Then, Embiid added: “but not everyone is built like that.”
The Sixers asked why Simmons wanted out, and Paul informed them that the point guard was mentally exhausted. The source believes they didn’t pay attention to Simmons’ state of mind or feelings about being in Philly because of the four years remaining on his contract.
People are trying to frame why Simmons – who hasn’t spoken publicly during this saga – wants to leave Philadelphia, offering different reasons that probably all overlap. Simmons reportedly no longer wants to play with Embiid. Simmons was also reportedly bothered by 76ers coach Doc Rivers saying he didn’t know whether Simmons could be the point guard on a championship team.
Maybe this that was all too little, too late. But Rivers also spent all season pumping up Simmons. The team, to Embiid’s chagrin, made real effort to build around Simmons. The 76ers gave him a super-max contract extension.
But, to a certain degree and to quote Don Draper, that’s what the money is for.
Simmons deserves some room to feel mentally exhausted. It’s also reasonable for Philadelphia to expect him to try to overcome any issues and help the team win.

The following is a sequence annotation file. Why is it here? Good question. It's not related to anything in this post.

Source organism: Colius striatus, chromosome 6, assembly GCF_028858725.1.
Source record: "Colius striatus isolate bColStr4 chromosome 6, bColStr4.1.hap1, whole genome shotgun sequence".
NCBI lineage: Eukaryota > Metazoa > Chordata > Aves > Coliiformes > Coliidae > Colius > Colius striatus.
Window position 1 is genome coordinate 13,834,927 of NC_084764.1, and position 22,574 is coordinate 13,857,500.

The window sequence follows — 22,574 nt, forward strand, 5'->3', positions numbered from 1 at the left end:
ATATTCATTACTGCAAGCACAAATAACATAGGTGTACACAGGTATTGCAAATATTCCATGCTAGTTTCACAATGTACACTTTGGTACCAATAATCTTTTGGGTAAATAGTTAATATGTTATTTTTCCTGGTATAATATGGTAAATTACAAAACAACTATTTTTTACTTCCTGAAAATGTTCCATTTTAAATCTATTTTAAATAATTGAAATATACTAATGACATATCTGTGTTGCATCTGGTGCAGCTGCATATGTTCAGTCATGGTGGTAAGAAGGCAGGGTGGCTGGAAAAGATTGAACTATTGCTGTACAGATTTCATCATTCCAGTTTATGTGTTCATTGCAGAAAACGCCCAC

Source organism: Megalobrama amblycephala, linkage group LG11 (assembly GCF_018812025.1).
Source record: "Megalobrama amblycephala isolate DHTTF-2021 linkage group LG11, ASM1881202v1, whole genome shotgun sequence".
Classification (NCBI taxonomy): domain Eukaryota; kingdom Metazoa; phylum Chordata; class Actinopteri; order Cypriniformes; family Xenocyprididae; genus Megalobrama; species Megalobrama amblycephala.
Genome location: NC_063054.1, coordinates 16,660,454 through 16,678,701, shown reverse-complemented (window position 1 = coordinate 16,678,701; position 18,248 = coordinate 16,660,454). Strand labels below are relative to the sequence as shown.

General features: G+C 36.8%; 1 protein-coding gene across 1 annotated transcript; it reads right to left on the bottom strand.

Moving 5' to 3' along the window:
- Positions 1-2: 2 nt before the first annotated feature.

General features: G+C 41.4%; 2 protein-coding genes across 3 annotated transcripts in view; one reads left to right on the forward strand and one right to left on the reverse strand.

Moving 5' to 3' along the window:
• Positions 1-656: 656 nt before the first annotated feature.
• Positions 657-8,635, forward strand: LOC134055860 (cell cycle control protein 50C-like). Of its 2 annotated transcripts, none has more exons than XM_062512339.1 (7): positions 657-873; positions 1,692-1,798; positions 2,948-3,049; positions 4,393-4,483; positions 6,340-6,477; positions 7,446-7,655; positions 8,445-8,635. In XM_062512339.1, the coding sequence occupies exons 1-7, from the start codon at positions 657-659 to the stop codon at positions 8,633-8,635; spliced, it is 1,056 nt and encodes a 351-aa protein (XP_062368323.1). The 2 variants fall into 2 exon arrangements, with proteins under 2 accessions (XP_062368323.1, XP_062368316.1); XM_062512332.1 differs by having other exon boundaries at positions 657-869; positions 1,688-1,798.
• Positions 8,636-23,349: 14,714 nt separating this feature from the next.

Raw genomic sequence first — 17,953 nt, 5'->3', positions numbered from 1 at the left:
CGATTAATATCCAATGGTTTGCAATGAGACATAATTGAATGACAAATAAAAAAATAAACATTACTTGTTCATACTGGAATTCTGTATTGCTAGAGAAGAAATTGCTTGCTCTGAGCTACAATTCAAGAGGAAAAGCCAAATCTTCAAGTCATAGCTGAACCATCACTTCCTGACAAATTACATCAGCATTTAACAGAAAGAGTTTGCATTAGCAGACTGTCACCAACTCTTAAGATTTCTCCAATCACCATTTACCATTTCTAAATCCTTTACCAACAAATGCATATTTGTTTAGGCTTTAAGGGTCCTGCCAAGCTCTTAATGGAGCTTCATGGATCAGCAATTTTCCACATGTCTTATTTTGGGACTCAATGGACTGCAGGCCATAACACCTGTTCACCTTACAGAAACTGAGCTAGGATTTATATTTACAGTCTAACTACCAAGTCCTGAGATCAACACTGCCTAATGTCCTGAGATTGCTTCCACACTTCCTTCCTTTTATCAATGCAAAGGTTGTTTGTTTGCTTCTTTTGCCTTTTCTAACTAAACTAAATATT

Of course, players can request trades. It’s on the team to keep stars satisfied.
Yet, this only adds to Simmons’ reputation.
His limitations as a shooter require the just-right combination of players placed around him. He’s unreceptive to constructive criticism. Now, it’s becoming increasingly clear how much he wants to be catered to.
Simmons is so talented and productive, some NBA teams should still deal with all the complications just to get the 25-year-old on the roster. But the list probably isn’t as long as Simmons would like.
On the bright side for him, it doesn’t include the 76ers, who’ve rightly made Embiid their franchise player – though are dealing with the side effects now.